The Eagles ended up signing both Murray and Mathews, which might make for a really crowded backfield, given the continuing presence of Darren Sproles and restricted free agent Chris Polk. Kelly, of course, isn't worried about that. He pointed out the run-based nature of his offense, and he and Murray talked about how there would be less of a toll on his body.

"I felt like this was a great opportunity for me to win a Super Bowl, at the end of the day," Murray said. "It wasn't about financial security, or anything like that. Obviously, you want [a contract] that you deserve and something that was respectful . . . I was able to accomplish those two things."

He was saying he did not feel he could accomplish those things in Dallas, where owner Jerry Jones told the Fort Worth Star-Telegram, "We have great appreciation for his skills, and if there was no salary cap in place, DeMarco would be a Cowboy."

Kelly called Murray a "physical, downhill runner, really what in the zone scheme we're looking for - a downhill, one-cut runner. Both him and Ryan, I think, possess those qualities. When you have a physical, downhill runner, you'd better have two of them, because they're going to carry the ball but they're also going to take a lot of physical shots, so we want to be able to spread out the carries."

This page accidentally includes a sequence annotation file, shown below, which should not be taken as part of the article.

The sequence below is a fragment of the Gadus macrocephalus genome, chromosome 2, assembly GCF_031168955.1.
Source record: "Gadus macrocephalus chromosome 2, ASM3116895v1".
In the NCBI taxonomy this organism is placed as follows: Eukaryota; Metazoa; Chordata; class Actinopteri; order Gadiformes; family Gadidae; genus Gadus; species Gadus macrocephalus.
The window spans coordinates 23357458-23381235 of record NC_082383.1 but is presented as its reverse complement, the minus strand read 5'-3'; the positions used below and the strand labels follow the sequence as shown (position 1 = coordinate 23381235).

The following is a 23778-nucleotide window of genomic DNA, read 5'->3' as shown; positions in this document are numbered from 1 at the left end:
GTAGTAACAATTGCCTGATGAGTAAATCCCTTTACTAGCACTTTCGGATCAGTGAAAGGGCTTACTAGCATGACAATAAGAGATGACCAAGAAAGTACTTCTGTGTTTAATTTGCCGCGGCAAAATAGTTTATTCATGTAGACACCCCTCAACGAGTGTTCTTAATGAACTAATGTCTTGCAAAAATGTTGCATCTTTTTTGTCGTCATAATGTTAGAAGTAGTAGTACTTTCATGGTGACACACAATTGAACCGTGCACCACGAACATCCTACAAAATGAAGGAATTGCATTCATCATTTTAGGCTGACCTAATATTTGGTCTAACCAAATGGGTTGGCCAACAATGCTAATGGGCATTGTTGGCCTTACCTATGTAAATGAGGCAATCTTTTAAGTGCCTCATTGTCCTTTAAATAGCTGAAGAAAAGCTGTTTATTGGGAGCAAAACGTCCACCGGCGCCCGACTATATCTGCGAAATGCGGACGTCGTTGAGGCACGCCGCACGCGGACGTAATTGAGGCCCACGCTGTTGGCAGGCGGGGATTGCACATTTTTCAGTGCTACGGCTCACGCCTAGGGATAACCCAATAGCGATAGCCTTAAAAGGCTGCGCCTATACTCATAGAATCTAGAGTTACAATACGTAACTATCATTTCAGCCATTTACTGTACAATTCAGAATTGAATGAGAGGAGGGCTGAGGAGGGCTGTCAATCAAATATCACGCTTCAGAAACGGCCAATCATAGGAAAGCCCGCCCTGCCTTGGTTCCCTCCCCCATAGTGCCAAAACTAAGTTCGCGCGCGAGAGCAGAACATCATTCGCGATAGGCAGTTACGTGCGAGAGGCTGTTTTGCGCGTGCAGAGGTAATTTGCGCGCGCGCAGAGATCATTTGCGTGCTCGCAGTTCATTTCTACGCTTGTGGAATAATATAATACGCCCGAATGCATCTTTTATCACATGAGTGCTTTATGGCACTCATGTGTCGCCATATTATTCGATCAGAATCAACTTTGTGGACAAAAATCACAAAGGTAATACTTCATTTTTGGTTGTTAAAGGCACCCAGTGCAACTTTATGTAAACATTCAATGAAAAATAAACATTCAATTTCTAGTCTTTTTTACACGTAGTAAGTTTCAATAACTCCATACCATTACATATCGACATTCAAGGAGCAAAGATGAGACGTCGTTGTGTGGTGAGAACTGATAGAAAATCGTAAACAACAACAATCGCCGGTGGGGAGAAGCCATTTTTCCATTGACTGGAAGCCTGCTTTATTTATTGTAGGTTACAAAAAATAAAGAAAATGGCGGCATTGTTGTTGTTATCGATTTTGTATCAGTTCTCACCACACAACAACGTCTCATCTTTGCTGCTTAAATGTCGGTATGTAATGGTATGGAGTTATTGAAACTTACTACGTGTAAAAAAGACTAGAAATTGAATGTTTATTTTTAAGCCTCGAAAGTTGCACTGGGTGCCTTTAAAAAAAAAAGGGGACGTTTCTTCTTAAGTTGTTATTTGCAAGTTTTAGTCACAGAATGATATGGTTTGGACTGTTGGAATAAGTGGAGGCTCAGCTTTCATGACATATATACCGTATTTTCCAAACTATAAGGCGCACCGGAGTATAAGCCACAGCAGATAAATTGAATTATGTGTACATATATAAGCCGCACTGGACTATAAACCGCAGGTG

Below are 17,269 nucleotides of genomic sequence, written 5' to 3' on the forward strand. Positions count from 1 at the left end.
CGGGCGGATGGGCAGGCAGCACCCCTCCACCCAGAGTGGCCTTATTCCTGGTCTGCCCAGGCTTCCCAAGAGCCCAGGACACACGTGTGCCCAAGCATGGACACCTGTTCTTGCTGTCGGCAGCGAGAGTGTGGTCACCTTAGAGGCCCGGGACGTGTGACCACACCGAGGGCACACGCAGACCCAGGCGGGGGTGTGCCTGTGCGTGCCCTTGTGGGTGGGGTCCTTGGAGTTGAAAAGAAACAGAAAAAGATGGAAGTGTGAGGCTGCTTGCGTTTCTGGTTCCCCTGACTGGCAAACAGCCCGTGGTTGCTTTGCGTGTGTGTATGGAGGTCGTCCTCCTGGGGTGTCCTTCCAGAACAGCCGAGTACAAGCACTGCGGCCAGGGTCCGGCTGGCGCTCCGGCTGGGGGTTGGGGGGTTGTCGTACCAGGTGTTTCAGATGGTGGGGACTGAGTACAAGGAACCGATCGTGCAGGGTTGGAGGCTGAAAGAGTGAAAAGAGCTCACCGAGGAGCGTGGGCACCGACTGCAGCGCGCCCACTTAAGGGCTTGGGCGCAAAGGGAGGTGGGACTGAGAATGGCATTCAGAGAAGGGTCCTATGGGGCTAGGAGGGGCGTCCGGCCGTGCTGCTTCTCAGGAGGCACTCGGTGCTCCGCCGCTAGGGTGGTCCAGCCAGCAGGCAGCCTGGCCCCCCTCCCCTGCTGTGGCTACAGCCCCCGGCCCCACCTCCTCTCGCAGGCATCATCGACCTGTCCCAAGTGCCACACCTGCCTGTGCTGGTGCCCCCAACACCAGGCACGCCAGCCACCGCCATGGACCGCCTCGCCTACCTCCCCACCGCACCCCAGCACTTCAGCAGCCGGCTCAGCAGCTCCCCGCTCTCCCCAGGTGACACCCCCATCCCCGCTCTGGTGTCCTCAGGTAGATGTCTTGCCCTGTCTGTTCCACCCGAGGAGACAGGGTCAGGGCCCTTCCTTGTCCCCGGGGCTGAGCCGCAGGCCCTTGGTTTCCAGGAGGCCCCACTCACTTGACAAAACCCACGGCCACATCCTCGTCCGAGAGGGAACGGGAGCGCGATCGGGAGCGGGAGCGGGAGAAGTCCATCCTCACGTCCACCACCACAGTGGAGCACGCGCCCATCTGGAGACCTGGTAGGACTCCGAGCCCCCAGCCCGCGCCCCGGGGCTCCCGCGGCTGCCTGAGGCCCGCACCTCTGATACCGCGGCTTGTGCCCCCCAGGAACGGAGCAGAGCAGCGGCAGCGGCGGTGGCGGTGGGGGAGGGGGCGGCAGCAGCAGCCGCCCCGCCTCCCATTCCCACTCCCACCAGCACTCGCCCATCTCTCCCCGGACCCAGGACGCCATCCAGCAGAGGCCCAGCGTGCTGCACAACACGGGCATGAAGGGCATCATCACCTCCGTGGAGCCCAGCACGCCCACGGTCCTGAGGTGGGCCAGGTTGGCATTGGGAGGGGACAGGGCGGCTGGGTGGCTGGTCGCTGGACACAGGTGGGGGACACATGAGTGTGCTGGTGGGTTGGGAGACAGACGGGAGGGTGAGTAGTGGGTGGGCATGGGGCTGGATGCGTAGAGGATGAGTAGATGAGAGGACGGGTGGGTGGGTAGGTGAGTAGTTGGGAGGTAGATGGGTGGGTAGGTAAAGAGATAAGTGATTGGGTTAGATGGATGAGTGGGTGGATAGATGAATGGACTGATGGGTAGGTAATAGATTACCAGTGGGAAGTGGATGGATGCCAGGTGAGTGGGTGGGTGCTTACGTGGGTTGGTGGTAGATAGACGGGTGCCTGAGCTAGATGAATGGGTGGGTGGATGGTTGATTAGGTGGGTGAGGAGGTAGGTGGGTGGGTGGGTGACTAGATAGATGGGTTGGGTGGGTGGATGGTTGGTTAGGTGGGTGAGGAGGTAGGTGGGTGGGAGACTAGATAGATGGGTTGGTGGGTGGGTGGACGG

The guaranteed money was $5.5 million less than McCoy's new contract in Buffalo, but the stylistic difference probably was just as important. McCoy never made one cut when two or three might work better.

"You've got to run the football in this league. That's what I believe in. That's what I've always believed in," Kelly said.

"It's the same scheme, similar to what I played at Oklahoma," Murray said. "I love the spread. Love running from the gun. He's a smart coach; he's a smart guy."

Kelly gave Bradford credit for helping the Eagles land Murray, and Murray also mentioned the quarterback.

"Sam is a great friend of mine," Murray said. "He's like a brother to me. Roommates at Oklahoma. We played a lot of great games together in Norman. So it was a huge influence once I heard that he was getting traded here. He immediately texted me and said, 'Hey, jump on board. Let's go and win it.' I'm excited to be back with him."

Kelly seemed to indicate that the headline-grabbing part of free agency is over; we'll have a better idea of the cap situation when we see the actual terms of some of these contracts, but it would seem the room for big moves has been filled. Fans would say the Birds still need help at safety and wide receiver, at least, but those needs might have to be addressed in the draft.

It seems more and more likely that the Birds will actually have their high draft picks when their turns arrive, starting at 20th overall in the first round. Kelly skipped quarterback Marcus Mariota's pro day yesterday at Oregon - though QB coach Ryan Day was there, as Kelly said he will be at all QB pro days - and Kelly reiterated that he is philosophically opposed to mortgaging the future to move way up in the draft.

Of course, he again didn't say he wouldn't trade up a few spots to draft his former Ducks QB, or that he wouldn't take him if he were sitting there at 20.